digital media


Often, potential clients will tell me they’ve written a book, but when they tell me it runs 30,000 or 40,000 words, I have to break the news that they’ve written an animal that’s too long for an article and too short for a book. No more! eBooks break us out of the limitations of bindings and paper orders, allowing us to create books that are of that “in between” length. You can learn how to submit your book to Amazon’s new Kindle Singles program for those “in between” works here.

Of course, this opens up the question of, when will Amazon/Kindle and B&N/Nook take over the traditional job of publishers by wading through submissions and choosing the best ones, then providing editorial guidance to make the books “sing”? Will they soon begin working with freelance book publishing professionals to create an editorial vision or voice, weeding out the marginal material and highlighting the works truly of value to readers who aren’t related to/best friends with the amateur author?

digital media


A recent New York Times blog discussed a school library where all 20,000 books were discarded and replaced by digital media because apparently the librarians designing the place do not see any value whatsoever in physical books. So much for the middle way.

Why do I like books? I can read one outside in the sunlight without causing a carbon footprint and get it sandy at the beach yet still have something I can pass along to my public library or a Goodwill so it can be read by someone of low income.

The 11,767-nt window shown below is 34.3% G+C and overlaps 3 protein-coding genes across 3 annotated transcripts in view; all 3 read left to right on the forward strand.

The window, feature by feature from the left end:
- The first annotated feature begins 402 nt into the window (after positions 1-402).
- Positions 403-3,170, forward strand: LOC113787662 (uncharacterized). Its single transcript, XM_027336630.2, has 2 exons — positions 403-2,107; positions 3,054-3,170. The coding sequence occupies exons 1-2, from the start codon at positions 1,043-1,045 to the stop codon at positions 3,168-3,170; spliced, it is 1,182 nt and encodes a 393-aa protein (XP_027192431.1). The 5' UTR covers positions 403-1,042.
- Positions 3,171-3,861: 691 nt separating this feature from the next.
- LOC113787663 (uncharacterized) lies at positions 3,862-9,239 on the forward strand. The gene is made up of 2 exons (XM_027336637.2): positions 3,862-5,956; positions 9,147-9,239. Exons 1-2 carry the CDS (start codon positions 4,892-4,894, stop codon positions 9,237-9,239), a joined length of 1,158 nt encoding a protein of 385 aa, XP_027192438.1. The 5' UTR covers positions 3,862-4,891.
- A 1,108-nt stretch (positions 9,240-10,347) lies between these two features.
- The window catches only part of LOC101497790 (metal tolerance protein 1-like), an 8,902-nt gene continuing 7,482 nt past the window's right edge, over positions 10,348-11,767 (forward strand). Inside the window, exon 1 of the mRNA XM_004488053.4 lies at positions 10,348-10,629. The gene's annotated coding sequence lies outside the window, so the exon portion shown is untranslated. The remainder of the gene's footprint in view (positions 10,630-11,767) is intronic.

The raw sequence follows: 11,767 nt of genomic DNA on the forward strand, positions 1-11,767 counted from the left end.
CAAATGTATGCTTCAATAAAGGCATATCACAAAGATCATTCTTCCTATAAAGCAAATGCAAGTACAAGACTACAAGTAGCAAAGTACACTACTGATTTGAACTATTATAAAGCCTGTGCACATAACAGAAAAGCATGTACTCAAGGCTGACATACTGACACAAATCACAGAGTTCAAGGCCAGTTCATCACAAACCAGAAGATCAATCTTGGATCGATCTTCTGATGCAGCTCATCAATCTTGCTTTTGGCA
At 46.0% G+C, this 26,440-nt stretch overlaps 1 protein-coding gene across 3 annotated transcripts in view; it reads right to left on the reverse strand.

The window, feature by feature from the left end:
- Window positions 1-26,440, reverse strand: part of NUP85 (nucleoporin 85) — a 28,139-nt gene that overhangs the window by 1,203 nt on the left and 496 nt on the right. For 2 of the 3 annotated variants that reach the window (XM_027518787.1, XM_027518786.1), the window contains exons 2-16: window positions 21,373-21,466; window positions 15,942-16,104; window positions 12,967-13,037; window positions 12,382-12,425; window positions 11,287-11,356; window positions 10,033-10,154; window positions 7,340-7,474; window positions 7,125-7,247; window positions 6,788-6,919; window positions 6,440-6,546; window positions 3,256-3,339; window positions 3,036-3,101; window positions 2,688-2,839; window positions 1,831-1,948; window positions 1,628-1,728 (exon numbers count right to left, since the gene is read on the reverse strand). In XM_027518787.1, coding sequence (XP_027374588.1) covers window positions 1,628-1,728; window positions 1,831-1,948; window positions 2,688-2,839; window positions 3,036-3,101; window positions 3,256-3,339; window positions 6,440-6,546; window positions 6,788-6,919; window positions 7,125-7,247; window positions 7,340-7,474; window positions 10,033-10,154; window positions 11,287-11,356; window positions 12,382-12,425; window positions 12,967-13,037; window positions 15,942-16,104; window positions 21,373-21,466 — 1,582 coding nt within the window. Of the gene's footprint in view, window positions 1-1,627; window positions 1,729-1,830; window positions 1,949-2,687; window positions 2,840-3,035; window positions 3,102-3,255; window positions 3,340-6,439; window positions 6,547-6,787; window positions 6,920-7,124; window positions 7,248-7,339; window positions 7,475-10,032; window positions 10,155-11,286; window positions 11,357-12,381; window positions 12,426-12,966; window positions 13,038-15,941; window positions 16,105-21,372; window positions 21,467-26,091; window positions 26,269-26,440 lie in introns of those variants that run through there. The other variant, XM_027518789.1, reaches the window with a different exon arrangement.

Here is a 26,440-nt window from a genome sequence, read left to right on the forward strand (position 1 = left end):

I can hold the book in my hand and have the pleasure of seeing how far I’ve read by tipping the spine and looking at all those signatures I’ve worked through in one sitting which is very satisfying.

I can run my hand over the beautiful jacket and pages (if it’s a well-made book–the ones printed on newsprint with hideous covers? not so much). If I’m reading electronically, every book offers the same visual/tactile experience.

If it’s nonfiction, I get a lovely linear reading experience. If it’s light reference, I can bounce around at will guided by the table of contents, the index, and my eye which catches sidebars and illustrations as I thumb through it. If I am reading electronically, I am dependent on someone else’s navigation, and I’m less likely to happen across text that catches my eye (“Search inside this book: Surprise me with a random page” doesn’t offer that option).

I can easily see the organization of the book’s information when I have a tactile object. I know I’m towards the self-help book if I pop into it at the program section, and I know I won’t understand that section completely unless I go back into the beginning of the book where the problem is defined and the author explains how we came to have this problem. When you access information nonlinearly through digital means, you don’t see these structures. You just pop in and pop out without context.

I’m not against electronic delivery of information by any means. But without access to physical books, will kids develop the valuable skills that are honed by reading a physical book?